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11

Kit Downes: Old Stars, New Blues

Bruce Lindsay By

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Cheltenham Jazz Festival, Saturday 30th April 2011. The young British pianist and composer Kit Downes has travelled to this west of England town to première his latest composition, Animation Migration, at the Playhouse Theatre. It was an unusual event for a jazz festival. Downes' band played music inspired by the story of evolution and DNA alongside Lesley Barnes' similarly inspired and wonderfully colorful animations, followed by a question and answer session, where Downes and Barnes were joined by scientist and television presenter Adam Rutherford. The early evening event was a success and the audience demanded, and got, a reprise of the complete musical performance.

In June 2012 Downes was back in Cheltenham. This time Animation Migration was at the Science Festival and a chance meeting at a late-night event led to what may be a world first: liner notes for a jazz album written by a NASA astrobiologist.

Downes has firmly established himself as a leading light in the UK music scene. He was part of the original lineup of Empirical, won the 2008 BBC Rising Star award and gained a 2010 Mercury Music Prize nomination for his debut album Golden (Basho Records, 2010). He regularly plays and records with musicians such as George Crowley and Hannes Riepler. He's also a member of Troyka, alongside guitarist Chris Montague and drummer Joshua Blackmore: the trio was nominated for the 2013 JazzFM Cutting Edge award for innovation and the 2013 Parliamentary Jazz Award for Ensemble Of The Year.

He's a busy man, but he's no scientist. "I'm a complete layman as far as science is concerned. It's a starting point for opening my mind to things. Astronomy is my main interest and it's a hobby just like anyone has hobbies. Because I'm a musician everyone else has to suffer the consequences of my hobbies."



Downes met Daniella Scalice, from the NASA Astrobiology Institute, after she had seen Animation Migration at the Science Festival. "We met at what I can only describe as the science festival equivalent of a jazz jam session. All the scientists got together in the bar and chatted at the end of the day. They're all into science, of course, in a very geeky way. I'm into music in a very geeky way so it made it easy for me to talk to them. They were really up for talking about the murky, gray, area where music and science cross over. The evening ended with me talking to Daniela about astrobiology and planet hunting. We spoke for a couple of hours: she explained astrobiology very clearly to me but still made it exciting."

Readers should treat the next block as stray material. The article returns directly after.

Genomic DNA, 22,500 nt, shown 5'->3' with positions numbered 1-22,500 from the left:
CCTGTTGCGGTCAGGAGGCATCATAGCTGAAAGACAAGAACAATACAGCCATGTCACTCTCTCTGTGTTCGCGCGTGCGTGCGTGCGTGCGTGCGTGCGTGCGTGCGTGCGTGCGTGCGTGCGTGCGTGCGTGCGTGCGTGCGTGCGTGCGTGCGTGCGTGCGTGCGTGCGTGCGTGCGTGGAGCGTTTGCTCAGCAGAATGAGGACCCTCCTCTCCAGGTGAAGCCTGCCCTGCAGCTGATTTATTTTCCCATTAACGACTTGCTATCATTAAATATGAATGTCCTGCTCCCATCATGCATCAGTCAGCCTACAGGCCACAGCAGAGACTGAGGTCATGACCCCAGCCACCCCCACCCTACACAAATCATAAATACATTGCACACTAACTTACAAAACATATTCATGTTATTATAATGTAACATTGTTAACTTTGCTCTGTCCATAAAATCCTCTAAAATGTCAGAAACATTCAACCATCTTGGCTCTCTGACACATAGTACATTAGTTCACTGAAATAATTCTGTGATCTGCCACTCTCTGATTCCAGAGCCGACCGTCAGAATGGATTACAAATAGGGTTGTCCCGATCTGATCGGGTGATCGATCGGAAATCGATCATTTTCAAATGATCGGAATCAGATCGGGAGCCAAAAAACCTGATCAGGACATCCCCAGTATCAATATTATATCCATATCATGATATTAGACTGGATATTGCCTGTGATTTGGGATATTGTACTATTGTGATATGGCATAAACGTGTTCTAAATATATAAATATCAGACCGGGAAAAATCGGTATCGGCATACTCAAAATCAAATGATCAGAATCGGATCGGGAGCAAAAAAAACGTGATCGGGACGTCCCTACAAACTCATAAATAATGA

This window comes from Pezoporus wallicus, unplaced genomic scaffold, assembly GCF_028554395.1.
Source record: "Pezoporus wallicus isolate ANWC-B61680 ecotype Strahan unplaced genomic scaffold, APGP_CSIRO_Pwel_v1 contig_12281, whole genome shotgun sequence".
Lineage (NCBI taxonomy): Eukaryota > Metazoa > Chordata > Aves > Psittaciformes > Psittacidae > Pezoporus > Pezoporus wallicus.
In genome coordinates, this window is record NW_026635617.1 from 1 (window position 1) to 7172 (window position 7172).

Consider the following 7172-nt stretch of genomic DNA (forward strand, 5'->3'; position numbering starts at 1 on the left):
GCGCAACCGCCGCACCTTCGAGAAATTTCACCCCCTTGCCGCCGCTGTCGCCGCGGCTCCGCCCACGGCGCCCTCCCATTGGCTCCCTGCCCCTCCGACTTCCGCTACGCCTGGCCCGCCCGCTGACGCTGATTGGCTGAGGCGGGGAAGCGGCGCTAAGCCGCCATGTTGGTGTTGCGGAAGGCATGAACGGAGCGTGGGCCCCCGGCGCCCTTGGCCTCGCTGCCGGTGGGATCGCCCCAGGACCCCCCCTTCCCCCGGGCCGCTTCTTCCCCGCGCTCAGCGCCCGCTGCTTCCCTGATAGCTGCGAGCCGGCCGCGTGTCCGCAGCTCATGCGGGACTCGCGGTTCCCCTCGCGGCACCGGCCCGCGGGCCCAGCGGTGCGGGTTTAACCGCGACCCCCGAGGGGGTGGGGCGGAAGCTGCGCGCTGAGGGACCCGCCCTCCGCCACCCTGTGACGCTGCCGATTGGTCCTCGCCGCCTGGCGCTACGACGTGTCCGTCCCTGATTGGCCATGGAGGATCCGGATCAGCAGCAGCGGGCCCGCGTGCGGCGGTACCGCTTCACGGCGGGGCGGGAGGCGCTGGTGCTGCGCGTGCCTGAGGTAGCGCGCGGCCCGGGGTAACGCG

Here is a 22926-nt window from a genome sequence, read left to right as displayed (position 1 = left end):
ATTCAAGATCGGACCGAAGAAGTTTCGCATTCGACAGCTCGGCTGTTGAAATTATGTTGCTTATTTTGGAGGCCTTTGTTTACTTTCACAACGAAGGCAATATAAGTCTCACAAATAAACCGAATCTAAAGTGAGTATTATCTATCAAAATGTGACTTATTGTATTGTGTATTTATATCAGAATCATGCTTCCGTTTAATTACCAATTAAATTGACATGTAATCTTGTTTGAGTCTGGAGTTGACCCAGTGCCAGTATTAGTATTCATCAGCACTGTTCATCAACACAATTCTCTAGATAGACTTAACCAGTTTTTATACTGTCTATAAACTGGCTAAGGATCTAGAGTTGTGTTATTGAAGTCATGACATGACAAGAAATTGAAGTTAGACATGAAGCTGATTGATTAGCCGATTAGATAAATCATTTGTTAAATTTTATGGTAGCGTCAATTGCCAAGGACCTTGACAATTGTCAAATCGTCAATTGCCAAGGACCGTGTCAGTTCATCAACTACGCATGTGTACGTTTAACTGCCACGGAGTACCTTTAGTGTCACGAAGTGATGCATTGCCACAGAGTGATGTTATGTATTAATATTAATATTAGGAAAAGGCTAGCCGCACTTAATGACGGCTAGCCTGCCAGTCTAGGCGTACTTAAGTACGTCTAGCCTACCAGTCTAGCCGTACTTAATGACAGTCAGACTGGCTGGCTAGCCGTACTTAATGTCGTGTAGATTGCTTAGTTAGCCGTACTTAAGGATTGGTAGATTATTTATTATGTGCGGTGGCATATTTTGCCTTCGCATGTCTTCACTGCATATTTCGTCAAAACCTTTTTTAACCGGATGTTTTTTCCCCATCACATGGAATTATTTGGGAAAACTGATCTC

Scalice's notes, about the nature of light and its link to life on Earth, appear on the sleeve of Downes' third album, Light From Old Stars (Basho Records, 2013). The album title refers to the idea that the stars we see as we look into the night sky are far away in time as well as distance—"time travel without moving," as Downes has said. It's a grand concept, but his musical explorations of the idea are far from pretentious and often find expression through very down-to-earth musical influences.

Downes began to write Light From Old Stars before his meeting with Scalice. "I was working with Lesley (Barnes, whose artwork adorns the album sleeve) and I always had an interest in astronomy—but I think everyone has an interest in those fundamental questions. I had some ideas floating around in my mind, I'd been talking to Adam Rutherford about similar things, concepts I didn't really understand. I felt buzzed by it. For me, it's not so much a conscious decision to deal with those things. I never say emphatically that something I've written is about a specific subject. All of these things are disparate ideas that float around in my head. It's up to the people listening to make some kind of sense of it," he says, laughing. Enter the album name hereDownes' enthusiasm is clear as he carries on discussing these ideas. "There are concepts of scale, time, that I want to deal with as a human being as well as a musician. They're kind of fundamental. The whole beauty of getting into science is that there is still an enormous amount of mystery about it. It's the same with music. But I haven't transcribed any algorithms."

The down-to-earth nature of much of this music comes from another of Downes' enthusiasms—the blues. "I'd been listening to a lot of blues while I was writing the album, blues from a particular period. Early Delta blues, }}Blind Willie McTell}}, Skip James, Robert Johnson, Howlin' Wolf. Their music is defiant but also melancholy and quite bleak. It's never overtly emotional—I can relate to that. It's powerful but never overstated. I like the freedom within it as well. The people who are influenced by that music are people I'm really into—[guitarist] Bill Frisell, [pianist] Paul Bley. They have that thing of being very free yet rooted in a strong melodic context."

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